Take a look back at the most memorable UAE concerts from the 2013/14 season
Following an incredible run of outdoor mega-gigs in late May (JT, Kings of Leon, Black Sabbath... all in SIX days), the UAE gig calendar is suddenly looking slightly bare. And we all know why – it’s getting rather toasty out of doors, and we’re sad to say it will be for some time. Until things kick back off in about four months time (date for the diary: Sandance October 10), occupy yourselves with a walk down memory lane. Take a look at our round-up of the biggest and best UAE gigs from the 2013/2014 winter season.
Will.i.am, Timbaland and Selena Gomez Event: Dubai Music Week When: Friday September 27-Saturday September 28, 2013 Where: Dubai World Trade Centre
The petite singer hit the stage in style, with industrial fans blasting away at her hair to complete the look of feminine empowerment. Gomez strutted up and down the stage and pouted behind her diamond encrusted mic. Her adoring fans were in a frenzy of adoration – a fanbase that seemed to predominantly consist of hysterical young girls. Gomez, who was projected on to giant screens, verbalised her appreciation in a set which included her hit ‘Come and Get it.’
The quirky Black Eyed Peas front man and producer treated his fans to a window into his own personal music taste with a live DJ set. Standing in front of an enormous screen projecting futuristic graphics, Will.i.am played plenty of hits in his set. Despite the fact that the American superstar took to the stage late, it didn’t seem to discourage his lively supporters, who turned out in decent numbers.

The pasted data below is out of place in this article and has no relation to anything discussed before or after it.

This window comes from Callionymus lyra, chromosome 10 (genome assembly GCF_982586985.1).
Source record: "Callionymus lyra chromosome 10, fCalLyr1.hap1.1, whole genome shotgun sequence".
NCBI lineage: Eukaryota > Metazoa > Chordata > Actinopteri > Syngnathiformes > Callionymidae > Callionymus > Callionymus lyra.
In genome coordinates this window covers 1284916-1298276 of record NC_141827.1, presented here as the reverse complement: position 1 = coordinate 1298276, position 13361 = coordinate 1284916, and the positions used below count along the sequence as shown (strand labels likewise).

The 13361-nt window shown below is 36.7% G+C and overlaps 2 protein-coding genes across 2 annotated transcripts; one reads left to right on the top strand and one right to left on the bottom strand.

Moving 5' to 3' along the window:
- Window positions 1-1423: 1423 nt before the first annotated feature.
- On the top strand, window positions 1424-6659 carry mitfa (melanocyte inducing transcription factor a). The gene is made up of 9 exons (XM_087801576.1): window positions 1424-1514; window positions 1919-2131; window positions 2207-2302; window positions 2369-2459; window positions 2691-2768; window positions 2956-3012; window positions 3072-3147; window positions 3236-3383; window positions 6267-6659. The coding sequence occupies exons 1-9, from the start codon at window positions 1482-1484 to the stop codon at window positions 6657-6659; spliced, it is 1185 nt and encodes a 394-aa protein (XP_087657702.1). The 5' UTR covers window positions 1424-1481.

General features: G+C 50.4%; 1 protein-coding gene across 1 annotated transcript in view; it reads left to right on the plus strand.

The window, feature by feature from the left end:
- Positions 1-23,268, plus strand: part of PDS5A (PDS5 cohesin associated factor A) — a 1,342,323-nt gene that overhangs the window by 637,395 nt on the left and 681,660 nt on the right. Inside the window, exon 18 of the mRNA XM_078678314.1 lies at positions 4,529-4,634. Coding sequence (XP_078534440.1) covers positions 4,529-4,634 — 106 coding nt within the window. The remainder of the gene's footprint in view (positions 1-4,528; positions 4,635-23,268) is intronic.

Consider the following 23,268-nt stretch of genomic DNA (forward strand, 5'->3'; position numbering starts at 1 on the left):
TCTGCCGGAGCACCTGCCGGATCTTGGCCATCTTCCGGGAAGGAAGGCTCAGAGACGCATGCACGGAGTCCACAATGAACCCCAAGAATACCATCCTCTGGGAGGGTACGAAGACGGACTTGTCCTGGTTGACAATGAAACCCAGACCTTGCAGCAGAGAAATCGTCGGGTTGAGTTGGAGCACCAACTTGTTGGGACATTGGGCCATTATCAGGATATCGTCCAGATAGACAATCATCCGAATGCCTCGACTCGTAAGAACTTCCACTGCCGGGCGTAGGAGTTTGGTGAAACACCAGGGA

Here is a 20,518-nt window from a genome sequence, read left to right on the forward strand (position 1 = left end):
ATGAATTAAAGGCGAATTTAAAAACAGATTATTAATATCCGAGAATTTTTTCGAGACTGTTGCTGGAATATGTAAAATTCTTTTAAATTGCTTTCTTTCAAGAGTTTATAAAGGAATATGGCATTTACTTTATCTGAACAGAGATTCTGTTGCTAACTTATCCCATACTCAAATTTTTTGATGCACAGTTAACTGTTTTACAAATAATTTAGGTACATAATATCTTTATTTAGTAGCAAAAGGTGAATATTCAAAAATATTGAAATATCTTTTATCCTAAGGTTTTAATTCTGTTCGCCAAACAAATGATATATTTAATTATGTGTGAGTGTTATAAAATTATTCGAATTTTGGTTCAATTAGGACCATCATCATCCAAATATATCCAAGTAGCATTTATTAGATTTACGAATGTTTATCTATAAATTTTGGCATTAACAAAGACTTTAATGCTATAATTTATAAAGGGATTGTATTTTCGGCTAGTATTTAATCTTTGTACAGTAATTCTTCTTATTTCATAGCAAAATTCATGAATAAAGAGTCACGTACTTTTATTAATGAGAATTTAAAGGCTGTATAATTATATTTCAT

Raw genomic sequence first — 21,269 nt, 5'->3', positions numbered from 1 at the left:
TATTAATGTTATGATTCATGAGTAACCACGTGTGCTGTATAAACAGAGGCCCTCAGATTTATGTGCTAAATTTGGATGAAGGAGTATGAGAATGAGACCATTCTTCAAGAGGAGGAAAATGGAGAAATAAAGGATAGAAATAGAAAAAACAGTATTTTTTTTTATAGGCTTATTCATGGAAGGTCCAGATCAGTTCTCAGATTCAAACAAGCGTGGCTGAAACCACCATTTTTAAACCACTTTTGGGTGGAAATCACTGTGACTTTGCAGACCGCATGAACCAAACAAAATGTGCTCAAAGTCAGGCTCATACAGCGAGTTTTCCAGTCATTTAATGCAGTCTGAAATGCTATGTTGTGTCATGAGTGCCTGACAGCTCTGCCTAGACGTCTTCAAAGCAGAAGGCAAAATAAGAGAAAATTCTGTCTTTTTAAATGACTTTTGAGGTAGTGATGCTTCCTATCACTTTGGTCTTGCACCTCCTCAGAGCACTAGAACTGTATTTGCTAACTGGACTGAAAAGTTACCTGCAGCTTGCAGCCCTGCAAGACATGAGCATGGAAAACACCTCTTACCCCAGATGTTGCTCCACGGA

Al Murray Event: Al Murray - The Only Way Is Epic Tour When: Friday October 04, 2013 Where: Dubai World Trade Centre
Never out of character for a wink, Murray’s gregarious Pub Landlord ably demonstrated the length and breadth of Brit expat life by picking not just on aging, balding blokes who work in oil and gas, but fairly sharing his (character’s) contempt out amongst the bulk of the front row. By the end of the show, the entire audience were well acquainted with Lonely Mike, Ten-tonne-Tim, The Ancient Traveller, two clueless bankers, ‘Biscuits’ and ‘the lovely Nicola’. A master class of audience engagement, the pace only slackened slightly in the more formulaic second half, closing with a forced slapstick routine about getting a pop-up tent back in its container. All in all a triumphant return from one of Dubai’s favourite comics.
Rick Ross Event: Rick Ross Live When: Friday October 4, 2013 Where: Al Badia Golf Club
The boss of Maybach Music and rapper, who likes to spell his name with dollar signs, was performing live in Dubai for the first time at Festival City. Hip-Hop fans were treated to one of the strongest line ups we’ve seen in the city for some time with the Rozay supported on the bill by American rappers MIMS and Red Café. Not known for shying away from the odd feud, Ross was on expected form, performing the set that the crowd of urban music fans had hoped for. He went down a storm and needless to say, there were a fair amount of caps on show.
Jason Byrne in Dubai Event: Jason Byrne When: Thursday October 10, 2013 Where: McGettigan's JLT
Irish funnyman returned to Dubai with an all-new show, Jason Byrne’s Special Eye. And made us laugh again. Lots.
The Killers, Of Monsters And Men, The Wailers Event: SANDANCE presents The Killers, Of Monsters And Men, The Wailers & more When: Friday October 11, 2013 Where: Atlantis Beach, The Palm